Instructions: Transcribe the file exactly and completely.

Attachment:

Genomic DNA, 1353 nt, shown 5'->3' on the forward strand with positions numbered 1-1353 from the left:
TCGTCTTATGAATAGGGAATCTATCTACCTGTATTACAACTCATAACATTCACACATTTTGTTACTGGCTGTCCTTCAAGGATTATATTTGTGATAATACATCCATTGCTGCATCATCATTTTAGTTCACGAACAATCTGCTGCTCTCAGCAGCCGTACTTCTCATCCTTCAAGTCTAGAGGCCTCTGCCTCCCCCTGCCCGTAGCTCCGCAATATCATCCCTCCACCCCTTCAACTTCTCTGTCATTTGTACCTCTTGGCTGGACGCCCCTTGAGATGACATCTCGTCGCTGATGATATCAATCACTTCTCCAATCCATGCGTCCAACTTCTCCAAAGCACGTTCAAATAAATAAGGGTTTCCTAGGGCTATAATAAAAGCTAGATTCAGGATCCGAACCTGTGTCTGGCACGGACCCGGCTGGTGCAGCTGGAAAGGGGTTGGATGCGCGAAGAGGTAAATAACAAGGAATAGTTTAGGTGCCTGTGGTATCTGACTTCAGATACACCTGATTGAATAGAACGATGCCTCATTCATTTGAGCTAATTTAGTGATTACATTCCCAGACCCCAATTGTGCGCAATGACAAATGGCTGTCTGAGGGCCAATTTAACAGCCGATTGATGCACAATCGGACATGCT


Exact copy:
Genomic DNA, 1353 nt, shown 5'->3' on the forward strand with positions numbered 1-1353 from the left:
TCGTCTTATGAATAGGGAATCTATCTACCTGTATTACAACTCATAACATTCACACATTTTGTTACTGGCTGTCCTTCAAGGATTATATTTGTGATAATACATCCATTGCTGCATCATCATTTTAGTTCACGAACAATCTGCTGCTCTCAGCAGCCGTACTTCTCATCCTTCAAGTCTAGAGGCCTCTGCCTCCCCCTGCCCGTAGCTCCGCAATATCATCCCTCCACCCCTTCAACTTCTCTGTCATTTGTACCTCTTGGCTGGACGCCCCTTGAGATGACATCTCGTCGCTGATGATATCAATCACTTCTCCAATCCATGCGTCCAACTTCTCCAAAGCACGTTCAAATAAATAAGGGTTTCCTAGGGCTATAATAAAAGCTAGATTCAGGATCCGAACCTGTGTCTGGCACGGACCCGGCTGGTGCAGCTGGAAAGGGGTTGGATGCGCGAAGAGGTAAATAACAAGGAATAGTTTAGGTGCCTGTGGTATCTGACTTCAGATACACCTGATTGAATAGAACGATGCCTCATTCATTTGAGCTAATTTAGTGATTACATTCCCAGACCCCAATTGTGCGCAATGACAAATGGCTGTCTGAGGGCCAATTTAACAGCCGATTGATGCACAATCGGACATGCT